Greening the Rustbelt

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Simplistically speaking, someone, somewhere might just call it “Corporate Welfare” (or worse), but a couple of smaller renewable energy players are planning something really big in the State of Michigan

Look up...Look waaaayyyyyy up!

Look up...Look waaaayyyyyy up!

The central hub to these plans would be a sprawling 320 acre facility in Wixom Michigan where the Ford Motor Company has held silent watch over its shuttered auto plant since the huge facility was shut down in 2007. Now in 2009, two renewable energy players have stepped up with a bold plan to change the state of affairs in Michigan.

Xtreme Power of Kyle, TX is a 5 year old company employing 90 people that provides solid-state power management and storage systems, which would dovetail very nicely with it’s larger partner in this grande venture. Clairvoyant Energy of Santa Barbara, CA is the American presence for a Spanish solar panel company that has already deployed a 12-Megawatt installation on top of a General Motors plant in Zaragoza, Spain, and expects to generate big change from the derelict infrastructure in Wixom

Xtreme expects to directly create some 2,500 jobs, with 1,500 of these being either right in Wixom, or within a 10 mile radius. An impressive topspin is added to this proposed venture with 10,000 additional supplier jobs supposedly being created – under their best projections of course. Anyone familiar with UAW negotiation tactics and PR strategy might be able to determine (and share with us) how such “spin-off” job figures are actually derived, because clear sources for such things just never seem to be credited, much less readily available in support of such claims. I presume this figure includes the extra morning drive-through attendants at the local McDonalds, or something equally distended.

From it’s own side of the venture, Clairvoyant expects to run one solar panel manufacturing line initially to employ 300 people, with projections to operate 3 more lines eventually. We are left to presume that they ultimately expect to employ 1200 people, but I’ve not found any sources at this early stage of the proceedings.

You see both companies have been fairly reserved in the dealings with the Press thus far, since they are both seeking State and Federal loan guarantees and tax incentives to move ahead with the project. When the timing is right however, there would be several prominent politicians involved who’d certainly like to (at least) share in the enormous PR value, if not the actual economic impact associated with the very first venture to transform a mothballed auto plant into a new Green manufacturer. Of course, brandishing the bragging rights to being the first political leader to get ex-autoworkers in the “rust belt” back to work in the new jobs of a budding Green economy, is made even more pointed by the piercing irony that the Wixom Ford plant had previously been rolling out the legendarily luxurious, gas-guzzling Lincoln Town Car.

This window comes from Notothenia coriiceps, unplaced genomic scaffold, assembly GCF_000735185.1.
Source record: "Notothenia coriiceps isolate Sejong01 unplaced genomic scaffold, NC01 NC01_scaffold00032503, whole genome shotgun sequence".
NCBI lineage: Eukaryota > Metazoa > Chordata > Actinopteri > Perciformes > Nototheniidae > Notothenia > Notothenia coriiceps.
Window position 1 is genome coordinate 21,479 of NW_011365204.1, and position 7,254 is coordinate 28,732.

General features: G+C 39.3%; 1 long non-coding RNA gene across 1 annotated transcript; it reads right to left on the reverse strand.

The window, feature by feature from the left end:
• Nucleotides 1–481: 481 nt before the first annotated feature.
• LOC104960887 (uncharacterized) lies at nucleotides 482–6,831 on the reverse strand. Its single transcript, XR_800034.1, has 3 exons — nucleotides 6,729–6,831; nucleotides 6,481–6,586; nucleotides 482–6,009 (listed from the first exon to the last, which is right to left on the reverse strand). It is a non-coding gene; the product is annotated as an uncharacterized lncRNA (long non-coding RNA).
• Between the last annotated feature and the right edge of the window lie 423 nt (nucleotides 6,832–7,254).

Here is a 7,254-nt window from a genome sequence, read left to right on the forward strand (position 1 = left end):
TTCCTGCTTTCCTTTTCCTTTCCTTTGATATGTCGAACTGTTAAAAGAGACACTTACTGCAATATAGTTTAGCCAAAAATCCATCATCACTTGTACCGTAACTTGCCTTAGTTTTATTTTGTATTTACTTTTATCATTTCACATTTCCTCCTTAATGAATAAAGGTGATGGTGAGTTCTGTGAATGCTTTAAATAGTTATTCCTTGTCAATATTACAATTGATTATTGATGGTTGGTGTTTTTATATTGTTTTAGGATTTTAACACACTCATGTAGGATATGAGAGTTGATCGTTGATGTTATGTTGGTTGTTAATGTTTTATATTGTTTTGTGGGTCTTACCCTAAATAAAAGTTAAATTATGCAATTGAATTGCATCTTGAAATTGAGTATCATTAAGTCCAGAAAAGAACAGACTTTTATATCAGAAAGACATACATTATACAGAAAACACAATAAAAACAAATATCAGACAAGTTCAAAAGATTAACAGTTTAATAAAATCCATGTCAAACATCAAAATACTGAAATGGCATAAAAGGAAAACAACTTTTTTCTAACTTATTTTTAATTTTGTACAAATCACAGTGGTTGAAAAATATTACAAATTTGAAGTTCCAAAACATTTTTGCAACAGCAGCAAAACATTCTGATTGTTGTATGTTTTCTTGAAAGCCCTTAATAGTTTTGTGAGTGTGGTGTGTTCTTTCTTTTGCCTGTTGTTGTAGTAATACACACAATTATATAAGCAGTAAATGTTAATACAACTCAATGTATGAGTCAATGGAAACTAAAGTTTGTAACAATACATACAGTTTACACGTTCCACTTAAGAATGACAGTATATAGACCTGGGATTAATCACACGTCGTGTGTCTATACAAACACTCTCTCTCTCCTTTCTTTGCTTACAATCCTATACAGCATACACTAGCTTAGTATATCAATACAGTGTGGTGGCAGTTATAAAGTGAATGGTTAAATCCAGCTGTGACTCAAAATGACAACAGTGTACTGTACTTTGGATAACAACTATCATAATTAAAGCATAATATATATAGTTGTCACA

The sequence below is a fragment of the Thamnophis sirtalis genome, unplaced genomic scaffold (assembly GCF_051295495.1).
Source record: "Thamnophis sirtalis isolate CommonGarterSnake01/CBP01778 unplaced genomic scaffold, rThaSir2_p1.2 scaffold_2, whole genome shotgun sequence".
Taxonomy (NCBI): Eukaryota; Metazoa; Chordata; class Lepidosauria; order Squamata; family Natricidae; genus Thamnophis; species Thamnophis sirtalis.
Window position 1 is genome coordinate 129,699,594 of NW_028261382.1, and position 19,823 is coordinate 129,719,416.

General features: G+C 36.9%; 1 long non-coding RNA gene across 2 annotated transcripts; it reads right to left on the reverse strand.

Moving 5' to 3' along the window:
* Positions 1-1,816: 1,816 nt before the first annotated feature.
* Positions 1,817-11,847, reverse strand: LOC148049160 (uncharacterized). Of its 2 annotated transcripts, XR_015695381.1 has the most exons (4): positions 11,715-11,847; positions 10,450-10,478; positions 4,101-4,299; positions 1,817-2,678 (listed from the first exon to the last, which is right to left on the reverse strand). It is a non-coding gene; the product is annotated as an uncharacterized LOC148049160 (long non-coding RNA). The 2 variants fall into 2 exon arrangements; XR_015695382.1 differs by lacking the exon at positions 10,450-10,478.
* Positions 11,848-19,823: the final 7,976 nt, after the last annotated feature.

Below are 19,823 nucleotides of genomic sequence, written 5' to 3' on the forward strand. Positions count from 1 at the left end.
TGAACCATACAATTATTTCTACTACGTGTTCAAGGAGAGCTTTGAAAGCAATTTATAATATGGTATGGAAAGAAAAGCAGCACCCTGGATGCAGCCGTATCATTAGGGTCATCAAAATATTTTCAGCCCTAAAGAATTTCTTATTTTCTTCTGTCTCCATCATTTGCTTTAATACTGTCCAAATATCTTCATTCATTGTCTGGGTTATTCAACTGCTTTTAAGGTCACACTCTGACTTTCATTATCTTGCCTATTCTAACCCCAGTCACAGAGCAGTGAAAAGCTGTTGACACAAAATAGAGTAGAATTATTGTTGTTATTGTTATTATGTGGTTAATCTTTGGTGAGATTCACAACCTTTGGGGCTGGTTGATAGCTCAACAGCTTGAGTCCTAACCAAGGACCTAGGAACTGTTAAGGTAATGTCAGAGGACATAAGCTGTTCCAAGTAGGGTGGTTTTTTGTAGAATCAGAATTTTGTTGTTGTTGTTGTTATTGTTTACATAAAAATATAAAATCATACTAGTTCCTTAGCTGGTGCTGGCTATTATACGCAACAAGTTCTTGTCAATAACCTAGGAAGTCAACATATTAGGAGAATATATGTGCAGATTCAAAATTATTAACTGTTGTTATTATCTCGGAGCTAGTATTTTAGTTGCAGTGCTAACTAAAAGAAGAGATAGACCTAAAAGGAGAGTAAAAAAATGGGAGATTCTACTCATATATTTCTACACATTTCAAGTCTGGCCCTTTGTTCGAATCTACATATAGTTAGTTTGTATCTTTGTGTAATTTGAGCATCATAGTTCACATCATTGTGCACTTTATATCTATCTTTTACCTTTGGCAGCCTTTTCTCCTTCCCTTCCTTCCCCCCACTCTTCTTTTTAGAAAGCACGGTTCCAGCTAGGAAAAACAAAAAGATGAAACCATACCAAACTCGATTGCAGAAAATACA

How does this line get re-tooled now ?

How does this line get re-tooled now ?

Ford Motor Executive Chairman Bill Ford Jr., who has long pushed the Dearborn-based automaker to take a leading role in sustainable vehicle development, would surely maximise the value of this venture as well. As this news started to spread on the day that State hearings and deliberations were held (Aug25/09), The Detroit Free Press states that Bill Ford Jr. was unavailable for interviews, but Ford representatives sent e-mailed statements about the proposed project to their offices. Ford’s statement included the following.

“Ford has been working closely for months with key partners to transform the closed Wixom Assembly Plant into a renewable energy park that can have a major positive impact in the state of Michigan, its economy and its employment. While key steps remain to make this a reality, we are encouraged by the progress on a project that’s very much in line with Ford’s commitment to sustainability. We look forward to sharing more details of this exciting project soon,”

The Associated Press (AP) said that “An Xtreme spokeswoman confirms the company’s interest, but isn’t discussing details. A message was left with Clairvoyant.” AP also said in their article that “Officials” spoke on condition of anonymity because details aren’t being made public until legislative hearings Wednesday. So it seems that there are some pretty strict gag orders in effect while proceedings are underway, which should not be surprising since there is about 750 million dollars hanging in the balance to get this deal up off the ground for these 2 (relatively small) renewable energy players
In fact the two principal players in this gambit expect to use only half of the 320 acres (or 4.7 million sq.ft.) facility once the projected start date arrives in 2011, and hope to transform the entire site into Green Energy Industrial Park as a model for sustainable Green Industry, with however many other (undisclosed) Green Energy associations and prospective businesses coming in on the deal, and expected to lease the remaining 50% vacant space in this proposed “Energy Park”.